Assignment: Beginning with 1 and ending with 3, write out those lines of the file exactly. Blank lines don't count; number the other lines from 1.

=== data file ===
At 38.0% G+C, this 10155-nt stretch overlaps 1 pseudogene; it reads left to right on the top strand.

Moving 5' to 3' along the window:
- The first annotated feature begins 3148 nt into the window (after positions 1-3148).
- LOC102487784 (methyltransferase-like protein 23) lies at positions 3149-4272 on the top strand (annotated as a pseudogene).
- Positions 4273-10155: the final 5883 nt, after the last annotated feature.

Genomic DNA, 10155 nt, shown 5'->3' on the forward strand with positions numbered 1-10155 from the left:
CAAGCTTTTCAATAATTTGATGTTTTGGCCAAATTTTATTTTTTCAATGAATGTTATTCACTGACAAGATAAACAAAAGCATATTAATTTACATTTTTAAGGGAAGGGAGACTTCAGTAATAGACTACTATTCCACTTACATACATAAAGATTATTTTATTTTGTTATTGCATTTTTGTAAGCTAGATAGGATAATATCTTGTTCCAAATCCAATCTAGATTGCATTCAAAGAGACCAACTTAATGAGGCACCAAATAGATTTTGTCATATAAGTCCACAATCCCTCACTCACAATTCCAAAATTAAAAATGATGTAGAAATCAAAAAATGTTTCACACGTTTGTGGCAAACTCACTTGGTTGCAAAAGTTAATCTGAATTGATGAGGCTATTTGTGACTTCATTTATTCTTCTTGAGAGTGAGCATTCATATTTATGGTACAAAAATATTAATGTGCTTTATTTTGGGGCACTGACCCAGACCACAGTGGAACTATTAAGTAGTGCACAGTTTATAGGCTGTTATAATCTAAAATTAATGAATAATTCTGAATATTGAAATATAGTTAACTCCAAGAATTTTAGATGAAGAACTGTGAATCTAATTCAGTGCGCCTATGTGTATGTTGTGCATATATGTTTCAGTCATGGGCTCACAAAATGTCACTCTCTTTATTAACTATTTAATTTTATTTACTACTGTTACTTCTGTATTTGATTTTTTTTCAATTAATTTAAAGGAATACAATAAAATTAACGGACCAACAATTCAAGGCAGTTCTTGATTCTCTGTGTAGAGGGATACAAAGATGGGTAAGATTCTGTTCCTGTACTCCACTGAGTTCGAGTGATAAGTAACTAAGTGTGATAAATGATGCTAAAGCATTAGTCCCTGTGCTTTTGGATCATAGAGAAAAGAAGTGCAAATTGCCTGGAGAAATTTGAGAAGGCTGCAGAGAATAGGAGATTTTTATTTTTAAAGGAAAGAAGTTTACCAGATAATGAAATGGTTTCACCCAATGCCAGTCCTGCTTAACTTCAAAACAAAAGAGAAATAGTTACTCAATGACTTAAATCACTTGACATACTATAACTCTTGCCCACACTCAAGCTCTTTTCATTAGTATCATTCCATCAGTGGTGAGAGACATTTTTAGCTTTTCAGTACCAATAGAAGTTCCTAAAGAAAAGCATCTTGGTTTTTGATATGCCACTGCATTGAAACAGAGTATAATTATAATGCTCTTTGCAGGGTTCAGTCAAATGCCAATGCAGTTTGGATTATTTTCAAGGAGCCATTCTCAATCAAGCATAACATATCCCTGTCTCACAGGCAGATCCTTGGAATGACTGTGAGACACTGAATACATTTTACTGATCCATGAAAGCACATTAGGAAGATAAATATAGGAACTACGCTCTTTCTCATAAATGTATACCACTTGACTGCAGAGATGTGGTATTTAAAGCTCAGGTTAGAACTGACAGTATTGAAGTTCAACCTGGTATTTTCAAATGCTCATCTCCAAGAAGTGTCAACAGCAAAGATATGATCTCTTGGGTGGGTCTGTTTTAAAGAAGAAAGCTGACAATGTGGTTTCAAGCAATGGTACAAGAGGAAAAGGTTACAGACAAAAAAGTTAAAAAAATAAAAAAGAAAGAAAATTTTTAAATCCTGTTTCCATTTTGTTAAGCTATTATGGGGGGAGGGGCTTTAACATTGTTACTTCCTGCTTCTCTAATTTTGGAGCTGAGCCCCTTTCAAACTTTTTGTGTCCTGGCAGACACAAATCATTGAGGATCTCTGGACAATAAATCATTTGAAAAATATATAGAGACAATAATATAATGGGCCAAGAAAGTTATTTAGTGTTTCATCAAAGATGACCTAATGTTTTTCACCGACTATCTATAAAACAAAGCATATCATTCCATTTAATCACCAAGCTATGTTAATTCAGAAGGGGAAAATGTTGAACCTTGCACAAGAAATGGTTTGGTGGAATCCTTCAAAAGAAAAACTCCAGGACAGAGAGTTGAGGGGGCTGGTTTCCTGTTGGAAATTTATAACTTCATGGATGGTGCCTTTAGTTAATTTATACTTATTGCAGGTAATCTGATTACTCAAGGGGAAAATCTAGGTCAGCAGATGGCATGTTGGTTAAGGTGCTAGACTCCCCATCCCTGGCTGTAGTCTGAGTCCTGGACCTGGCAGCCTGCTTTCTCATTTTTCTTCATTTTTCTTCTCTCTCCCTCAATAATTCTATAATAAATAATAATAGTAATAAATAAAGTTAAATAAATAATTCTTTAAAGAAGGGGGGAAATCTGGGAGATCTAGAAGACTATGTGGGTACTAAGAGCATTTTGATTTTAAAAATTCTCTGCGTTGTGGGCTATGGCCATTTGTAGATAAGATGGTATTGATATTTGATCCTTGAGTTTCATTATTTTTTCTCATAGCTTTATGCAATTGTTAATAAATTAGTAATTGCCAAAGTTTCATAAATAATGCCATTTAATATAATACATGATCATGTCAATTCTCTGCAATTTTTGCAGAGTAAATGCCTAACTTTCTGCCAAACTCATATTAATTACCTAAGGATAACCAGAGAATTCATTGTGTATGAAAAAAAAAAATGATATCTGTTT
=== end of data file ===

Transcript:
At 38.0% G+C, this 10155-nt stretch overlaps 1 pseudogene; it reads left to right on the top strand.

Moving 5' to 3' along the window:
- The first annotated feature begins 3148 nt into the window (after positions 1-3148).